I'm 22 and about to graduate from college in Chicago, Illinois with a bachelor's degree in a few months, and I'm creating a detailed budget based on my anticipated expenses. After significantly overestimating these expenses, my salary is completely gone, but I'm very confident that there are some expenses I must be missing.

So far, I've included these expenses:

  • Rent
  • Electricity
  • Public transportation expenses
  • Internet
  • Total taxes (estimated at 30% of my gross income)
  • Medical insurance premiums
  • Food
  • Other side purchases, e.g. entertainment, clothing, etc.
  • Charitable donations
  • Roth IRA contributions (the maximum $5,000 per year)
  • 401K contributions (the maximum 6% my company will match)
  • Emergency fund / general savings

I have not included the fact that several of these expenses are deducted from my income pre-tax, which should reduce my overall tax burden. These are the expenses I'm not including:

  • Heat, water, or cooking gas. These are included in my rent.
  • Car-related expenses. I don't own a car and I have no plans to purchase one
  • Family expenses. I'm single with no plans to start a family
  • Home ownership expenses. I don't own a home.
  • Phone expenses. My workplace covers all of these.
  • Cable/satellite TV bills. I don't own a TV.
  • Outstanding credit card debt. I have none.
  • Outstanding student loan debt. I have none.
  • Costs of furnishing my new apartment. These are already covered by my savings.

What are the primary expenses I should include apart from these?

  • 1
    I'd add "clothes". Everyone will need to buy clothes, they wear out over time. Nov 17, 2012 at 0:30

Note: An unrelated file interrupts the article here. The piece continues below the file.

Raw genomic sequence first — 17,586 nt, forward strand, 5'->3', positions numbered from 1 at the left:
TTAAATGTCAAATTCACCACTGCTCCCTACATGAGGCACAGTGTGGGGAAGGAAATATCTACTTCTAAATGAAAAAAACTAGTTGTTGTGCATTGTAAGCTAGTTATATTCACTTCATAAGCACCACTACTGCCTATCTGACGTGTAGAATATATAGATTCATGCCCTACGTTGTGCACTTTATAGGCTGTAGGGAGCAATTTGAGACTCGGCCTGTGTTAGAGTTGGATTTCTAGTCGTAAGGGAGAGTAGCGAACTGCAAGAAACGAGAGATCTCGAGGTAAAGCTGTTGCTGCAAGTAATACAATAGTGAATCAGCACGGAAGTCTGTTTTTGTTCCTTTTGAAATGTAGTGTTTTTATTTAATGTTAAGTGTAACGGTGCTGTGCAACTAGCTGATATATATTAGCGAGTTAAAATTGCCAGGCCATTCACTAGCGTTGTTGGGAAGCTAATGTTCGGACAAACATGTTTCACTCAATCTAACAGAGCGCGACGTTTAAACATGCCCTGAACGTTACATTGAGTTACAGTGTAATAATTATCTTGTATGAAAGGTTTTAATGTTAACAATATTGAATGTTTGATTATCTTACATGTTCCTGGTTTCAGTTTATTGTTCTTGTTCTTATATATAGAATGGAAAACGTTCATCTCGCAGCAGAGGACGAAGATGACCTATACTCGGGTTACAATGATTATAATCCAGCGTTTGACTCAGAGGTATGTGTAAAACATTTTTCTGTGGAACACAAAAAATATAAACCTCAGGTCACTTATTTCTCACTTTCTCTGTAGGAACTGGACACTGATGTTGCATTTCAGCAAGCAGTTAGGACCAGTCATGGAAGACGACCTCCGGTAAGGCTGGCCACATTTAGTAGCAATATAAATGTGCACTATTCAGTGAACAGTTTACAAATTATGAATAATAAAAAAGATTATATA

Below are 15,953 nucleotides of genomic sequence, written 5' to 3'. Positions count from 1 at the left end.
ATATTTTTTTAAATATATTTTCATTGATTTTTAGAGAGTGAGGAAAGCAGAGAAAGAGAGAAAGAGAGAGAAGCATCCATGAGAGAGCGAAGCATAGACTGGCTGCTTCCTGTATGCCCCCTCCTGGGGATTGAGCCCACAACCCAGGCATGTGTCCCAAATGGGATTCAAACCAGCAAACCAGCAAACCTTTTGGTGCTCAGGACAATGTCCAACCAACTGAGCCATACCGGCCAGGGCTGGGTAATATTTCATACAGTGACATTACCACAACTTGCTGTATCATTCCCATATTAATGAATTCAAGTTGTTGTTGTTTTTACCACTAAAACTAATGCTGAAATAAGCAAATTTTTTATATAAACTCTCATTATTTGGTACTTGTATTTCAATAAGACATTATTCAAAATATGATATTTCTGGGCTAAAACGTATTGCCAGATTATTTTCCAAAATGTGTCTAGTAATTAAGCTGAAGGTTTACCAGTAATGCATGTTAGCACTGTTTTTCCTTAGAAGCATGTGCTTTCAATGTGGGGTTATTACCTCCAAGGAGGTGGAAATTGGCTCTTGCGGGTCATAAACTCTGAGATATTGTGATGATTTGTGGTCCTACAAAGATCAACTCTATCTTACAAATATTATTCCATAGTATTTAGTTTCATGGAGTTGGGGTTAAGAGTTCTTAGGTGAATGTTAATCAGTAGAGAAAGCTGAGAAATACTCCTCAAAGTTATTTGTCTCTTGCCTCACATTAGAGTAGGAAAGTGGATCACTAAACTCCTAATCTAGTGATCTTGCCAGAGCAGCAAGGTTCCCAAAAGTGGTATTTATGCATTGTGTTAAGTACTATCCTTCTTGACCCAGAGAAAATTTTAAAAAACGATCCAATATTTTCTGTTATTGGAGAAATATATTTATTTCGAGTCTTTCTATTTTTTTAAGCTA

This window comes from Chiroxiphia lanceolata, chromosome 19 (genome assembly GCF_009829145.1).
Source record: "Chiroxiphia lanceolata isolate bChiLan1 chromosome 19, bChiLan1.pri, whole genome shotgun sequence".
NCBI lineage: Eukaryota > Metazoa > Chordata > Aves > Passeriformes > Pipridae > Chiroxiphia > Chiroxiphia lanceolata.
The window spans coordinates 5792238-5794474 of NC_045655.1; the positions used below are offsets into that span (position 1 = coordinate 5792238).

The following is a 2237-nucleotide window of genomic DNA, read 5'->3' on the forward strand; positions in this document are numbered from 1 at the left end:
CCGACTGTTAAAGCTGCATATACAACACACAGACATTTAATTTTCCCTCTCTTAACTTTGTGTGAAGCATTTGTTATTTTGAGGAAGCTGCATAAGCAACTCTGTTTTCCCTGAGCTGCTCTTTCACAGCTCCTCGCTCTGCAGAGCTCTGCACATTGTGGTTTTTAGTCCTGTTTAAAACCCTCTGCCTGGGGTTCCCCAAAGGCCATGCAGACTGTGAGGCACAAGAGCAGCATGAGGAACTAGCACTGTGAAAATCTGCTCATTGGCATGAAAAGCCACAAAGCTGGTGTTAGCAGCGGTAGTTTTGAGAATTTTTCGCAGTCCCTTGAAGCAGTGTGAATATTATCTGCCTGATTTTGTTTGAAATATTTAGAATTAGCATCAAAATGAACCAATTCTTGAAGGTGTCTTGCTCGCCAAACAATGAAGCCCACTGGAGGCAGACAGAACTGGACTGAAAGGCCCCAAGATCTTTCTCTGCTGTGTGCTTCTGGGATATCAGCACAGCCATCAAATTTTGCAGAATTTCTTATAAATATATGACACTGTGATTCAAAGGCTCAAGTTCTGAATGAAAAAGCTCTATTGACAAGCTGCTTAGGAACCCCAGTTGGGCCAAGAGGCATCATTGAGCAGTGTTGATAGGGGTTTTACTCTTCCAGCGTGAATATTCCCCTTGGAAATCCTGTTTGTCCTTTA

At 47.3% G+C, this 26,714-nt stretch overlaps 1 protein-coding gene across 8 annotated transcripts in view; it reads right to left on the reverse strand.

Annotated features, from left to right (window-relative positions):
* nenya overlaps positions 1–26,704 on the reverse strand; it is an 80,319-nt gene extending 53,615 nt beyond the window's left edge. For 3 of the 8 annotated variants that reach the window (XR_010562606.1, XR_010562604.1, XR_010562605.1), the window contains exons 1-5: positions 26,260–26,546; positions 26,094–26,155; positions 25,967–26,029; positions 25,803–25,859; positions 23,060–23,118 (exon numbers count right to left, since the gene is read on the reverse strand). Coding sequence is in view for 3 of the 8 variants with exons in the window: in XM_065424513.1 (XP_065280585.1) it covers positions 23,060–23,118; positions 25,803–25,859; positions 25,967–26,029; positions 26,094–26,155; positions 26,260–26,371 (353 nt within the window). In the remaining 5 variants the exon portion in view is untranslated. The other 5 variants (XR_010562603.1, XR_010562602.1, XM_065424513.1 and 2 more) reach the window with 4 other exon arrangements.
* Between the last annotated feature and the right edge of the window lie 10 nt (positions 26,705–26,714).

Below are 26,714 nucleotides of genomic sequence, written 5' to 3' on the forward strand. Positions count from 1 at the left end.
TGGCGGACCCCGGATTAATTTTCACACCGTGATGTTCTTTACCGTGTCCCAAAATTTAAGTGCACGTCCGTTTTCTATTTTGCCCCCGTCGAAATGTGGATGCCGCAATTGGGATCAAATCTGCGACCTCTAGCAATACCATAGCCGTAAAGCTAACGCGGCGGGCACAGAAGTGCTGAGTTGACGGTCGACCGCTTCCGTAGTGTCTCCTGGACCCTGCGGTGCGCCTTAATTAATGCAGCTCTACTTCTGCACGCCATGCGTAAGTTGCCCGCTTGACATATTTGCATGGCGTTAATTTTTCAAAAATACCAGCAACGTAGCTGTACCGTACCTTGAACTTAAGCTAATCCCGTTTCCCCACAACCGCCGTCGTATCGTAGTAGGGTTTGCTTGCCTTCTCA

• @JoeTaxpayer Clothes are already included in my list, under "other." Nov 17, 2012 at 1:22
  • 2
    Sorry, missed it, when you have a wife and daughter, it's a full line item, can't be grouped. But for you, it makes sense to do so. Nov 17, 2012 at 1:36

4 Answers 4


Do you need such a detailed budget? I have found that a detailed budget creates two problems:

  1. It becomes inaccurate faster, as there is more room for mistakes
  2. It doesn't get updated or maintained because it is a lot of work.

I would suggest starting simple, and adding complexity as you discover you need it. Create a budget with just a few categories

  1. Income. (Of whatever type)
  2. Required Expenses. I break mine down
    • Utilities
    • Loans
    • Rent
    • Food (dining out, groceries, work lunches)
  3. Optional Expenses. This is the one I don't get into details. Maybe I want to see a movie, go out to a bar, or buy a new couch.
  4. Savings / Retirement. I can skip "retirement" because it happens out of my paycheck automatically.

Then, I enforce my budget with my auto deposit.

My required expenses, which I have a pretty good notion of the total amount get paid from one online bank. Enough money goes in and I electronically pay.

Retirement money and e-fund money get deposited into the brokerage and credit union where I keep those piles at.